In a victory for canines in South Korea, parliament passed an unprecedented bill on Tuesday which bans the production and sale of dog meat. According to the Associated Press, outcries by animal rights activists had increased significantly, concerned with the country’s international image. Several local dog farmers have expressed frustration and plan to challenge the bill, questioning its constitutionality.
Following the passing of the bill, dog farmers are granted a three-year grace period before all slaughtering practices, breeding, and sales for human consumption will have to cease and are considered illegal. Breaking the law can get you 2-3 years in prison beginning in 2027. The bill does not outline any penalties for the actual consumption of dog meat.
People have been eating dog meat in Korea for centuries. There is no official law against it and it’s believed to provide you with stamina. More than half of South Koreans interviewed for a recent study would like to see dog meat banned, and have admitted to no longer eating it. There is still one in every three South Koreans who oppose the ban.
After passing by a 208-0 vote, the bill needs to be endorsed by the Cabinet Council and signed by President Yoon Suk Yeol to become an official law. “This law is aimed at contributing to realizing the values of animal rights, which pursue respect for life and a harmonious coexistence between humans and animals,” the legislation reads.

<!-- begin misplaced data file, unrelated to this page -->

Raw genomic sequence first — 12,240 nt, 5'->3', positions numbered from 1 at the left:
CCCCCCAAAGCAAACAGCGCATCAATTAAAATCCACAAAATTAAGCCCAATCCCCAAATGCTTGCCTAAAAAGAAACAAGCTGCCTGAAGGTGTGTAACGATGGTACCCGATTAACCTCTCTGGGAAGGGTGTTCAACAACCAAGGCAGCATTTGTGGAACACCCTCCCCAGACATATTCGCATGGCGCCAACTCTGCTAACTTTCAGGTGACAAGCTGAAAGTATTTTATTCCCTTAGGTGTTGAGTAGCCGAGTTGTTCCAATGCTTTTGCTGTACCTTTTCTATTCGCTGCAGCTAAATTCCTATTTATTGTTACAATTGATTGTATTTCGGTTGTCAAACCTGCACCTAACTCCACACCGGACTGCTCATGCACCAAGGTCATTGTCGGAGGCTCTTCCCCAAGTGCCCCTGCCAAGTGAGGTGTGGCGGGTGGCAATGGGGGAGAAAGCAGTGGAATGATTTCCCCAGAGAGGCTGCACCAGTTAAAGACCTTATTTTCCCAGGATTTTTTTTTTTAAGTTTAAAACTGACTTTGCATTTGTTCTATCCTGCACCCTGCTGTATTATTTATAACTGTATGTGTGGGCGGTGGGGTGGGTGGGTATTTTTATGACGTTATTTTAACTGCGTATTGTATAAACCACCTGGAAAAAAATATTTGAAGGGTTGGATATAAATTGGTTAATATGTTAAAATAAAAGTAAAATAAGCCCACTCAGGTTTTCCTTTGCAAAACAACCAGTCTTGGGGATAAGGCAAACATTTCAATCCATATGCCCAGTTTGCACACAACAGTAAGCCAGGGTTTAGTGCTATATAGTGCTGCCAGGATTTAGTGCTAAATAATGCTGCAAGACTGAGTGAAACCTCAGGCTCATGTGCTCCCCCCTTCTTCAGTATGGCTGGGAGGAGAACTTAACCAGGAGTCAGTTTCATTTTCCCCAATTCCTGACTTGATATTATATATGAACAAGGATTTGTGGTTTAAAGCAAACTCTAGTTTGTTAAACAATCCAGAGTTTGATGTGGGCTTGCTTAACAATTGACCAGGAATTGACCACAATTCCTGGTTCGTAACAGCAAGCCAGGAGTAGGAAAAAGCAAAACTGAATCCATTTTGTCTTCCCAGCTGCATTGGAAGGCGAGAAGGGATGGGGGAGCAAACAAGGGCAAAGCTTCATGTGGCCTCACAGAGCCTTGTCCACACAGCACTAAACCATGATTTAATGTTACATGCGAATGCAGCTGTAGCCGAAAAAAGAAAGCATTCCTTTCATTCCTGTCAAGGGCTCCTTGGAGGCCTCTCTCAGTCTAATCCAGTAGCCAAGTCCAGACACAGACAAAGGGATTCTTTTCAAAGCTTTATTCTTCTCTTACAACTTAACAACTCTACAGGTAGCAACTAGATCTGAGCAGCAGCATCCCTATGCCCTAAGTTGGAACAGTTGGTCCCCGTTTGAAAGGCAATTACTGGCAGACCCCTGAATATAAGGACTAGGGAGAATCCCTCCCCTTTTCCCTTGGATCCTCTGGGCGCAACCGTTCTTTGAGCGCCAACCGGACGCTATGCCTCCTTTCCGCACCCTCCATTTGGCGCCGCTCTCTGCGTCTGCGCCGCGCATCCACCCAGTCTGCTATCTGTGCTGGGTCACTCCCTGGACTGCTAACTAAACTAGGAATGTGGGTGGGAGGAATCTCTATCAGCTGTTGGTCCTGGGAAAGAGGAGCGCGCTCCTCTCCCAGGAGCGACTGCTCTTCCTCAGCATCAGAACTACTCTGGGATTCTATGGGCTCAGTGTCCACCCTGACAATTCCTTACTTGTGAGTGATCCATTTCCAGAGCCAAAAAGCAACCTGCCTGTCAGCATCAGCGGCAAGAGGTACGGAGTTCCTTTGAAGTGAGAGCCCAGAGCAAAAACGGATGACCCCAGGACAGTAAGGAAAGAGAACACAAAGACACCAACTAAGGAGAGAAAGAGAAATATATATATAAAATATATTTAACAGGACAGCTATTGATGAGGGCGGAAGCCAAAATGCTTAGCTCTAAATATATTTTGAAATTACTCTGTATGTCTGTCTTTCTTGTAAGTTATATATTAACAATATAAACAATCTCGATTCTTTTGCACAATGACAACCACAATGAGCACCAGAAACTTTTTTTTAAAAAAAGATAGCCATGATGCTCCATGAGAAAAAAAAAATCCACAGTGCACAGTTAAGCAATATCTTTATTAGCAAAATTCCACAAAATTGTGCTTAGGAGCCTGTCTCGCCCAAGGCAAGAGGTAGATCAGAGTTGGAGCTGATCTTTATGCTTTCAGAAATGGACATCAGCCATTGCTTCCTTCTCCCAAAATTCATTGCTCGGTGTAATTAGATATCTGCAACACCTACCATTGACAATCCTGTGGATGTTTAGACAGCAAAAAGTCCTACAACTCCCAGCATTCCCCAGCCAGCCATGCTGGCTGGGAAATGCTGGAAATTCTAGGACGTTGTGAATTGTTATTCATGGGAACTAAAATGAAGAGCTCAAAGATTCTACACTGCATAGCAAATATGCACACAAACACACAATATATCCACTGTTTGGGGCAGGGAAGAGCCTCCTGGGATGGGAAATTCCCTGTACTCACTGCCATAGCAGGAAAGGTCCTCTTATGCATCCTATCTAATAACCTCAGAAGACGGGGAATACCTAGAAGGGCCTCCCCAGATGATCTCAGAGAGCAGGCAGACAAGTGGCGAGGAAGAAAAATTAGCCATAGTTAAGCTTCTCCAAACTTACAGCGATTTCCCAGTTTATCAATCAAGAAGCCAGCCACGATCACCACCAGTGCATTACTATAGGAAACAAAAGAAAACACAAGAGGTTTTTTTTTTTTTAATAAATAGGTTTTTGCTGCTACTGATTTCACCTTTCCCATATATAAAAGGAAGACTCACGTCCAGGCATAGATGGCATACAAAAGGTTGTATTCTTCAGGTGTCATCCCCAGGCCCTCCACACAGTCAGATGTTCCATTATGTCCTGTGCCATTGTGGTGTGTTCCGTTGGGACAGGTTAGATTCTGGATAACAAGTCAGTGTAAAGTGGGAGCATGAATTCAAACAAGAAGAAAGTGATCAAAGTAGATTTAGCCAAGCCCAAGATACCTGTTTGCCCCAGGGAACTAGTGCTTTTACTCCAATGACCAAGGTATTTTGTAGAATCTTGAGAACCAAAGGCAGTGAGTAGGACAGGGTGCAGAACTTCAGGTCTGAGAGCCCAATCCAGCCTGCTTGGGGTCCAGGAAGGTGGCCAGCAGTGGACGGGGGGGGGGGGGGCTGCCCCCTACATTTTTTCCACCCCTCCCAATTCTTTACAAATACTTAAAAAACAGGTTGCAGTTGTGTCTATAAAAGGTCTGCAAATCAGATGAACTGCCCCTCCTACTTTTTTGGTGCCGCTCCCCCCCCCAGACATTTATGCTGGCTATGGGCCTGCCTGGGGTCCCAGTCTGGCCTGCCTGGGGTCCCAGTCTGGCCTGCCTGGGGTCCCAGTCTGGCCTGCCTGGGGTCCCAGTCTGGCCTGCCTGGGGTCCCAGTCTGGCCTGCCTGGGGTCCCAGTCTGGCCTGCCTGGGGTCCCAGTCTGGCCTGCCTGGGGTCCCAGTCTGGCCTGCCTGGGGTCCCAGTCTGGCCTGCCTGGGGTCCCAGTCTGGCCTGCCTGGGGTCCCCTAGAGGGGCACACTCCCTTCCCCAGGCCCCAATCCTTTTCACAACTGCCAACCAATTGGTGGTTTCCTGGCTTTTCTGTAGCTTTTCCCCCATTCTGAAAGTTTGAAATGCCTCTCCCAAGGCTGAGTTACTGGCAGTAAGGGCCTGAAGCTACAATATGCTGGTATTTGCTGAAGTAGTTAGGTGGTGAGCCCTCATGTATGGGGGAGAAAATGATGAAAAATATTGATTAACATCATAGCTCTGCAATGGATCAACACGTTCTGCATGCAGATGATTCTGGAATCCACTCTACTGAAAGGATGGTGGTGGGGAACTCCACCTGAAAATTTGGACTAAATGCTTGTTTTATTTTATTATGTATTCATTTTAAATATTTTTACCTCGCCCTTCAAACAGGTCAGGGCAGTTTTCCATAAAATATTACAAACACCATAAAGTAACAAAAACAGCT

To assist dog farmers with transitioning their businesses, the bill is offering assistance, the details of which have not been outlined. Humane Society International called the bill’s passing “history in the making.” JungAh Chae, executive director of HSI’s Korea office, said, “I never thought I would see in my lifetime a ban on the cruel dog meat industry in South Korea, but this historic win for animals is testament to the passion and determination of our animal protection movement.”
South Korea is the only nation with industrial-scale dog farms. The average farm raises about 500 dogs. The Associated Press visited one in July that had around 7,000. In response, a dog farmer named Son Won Hak had this to say, “This is a clear case of state violence as they are infringing on our freedom to choose our occupation. We can’t just sit by idly.”
Outside of South Korea, dog meat is eaten in China, Vietnam, Indonesia, North Korea, and in some African countries.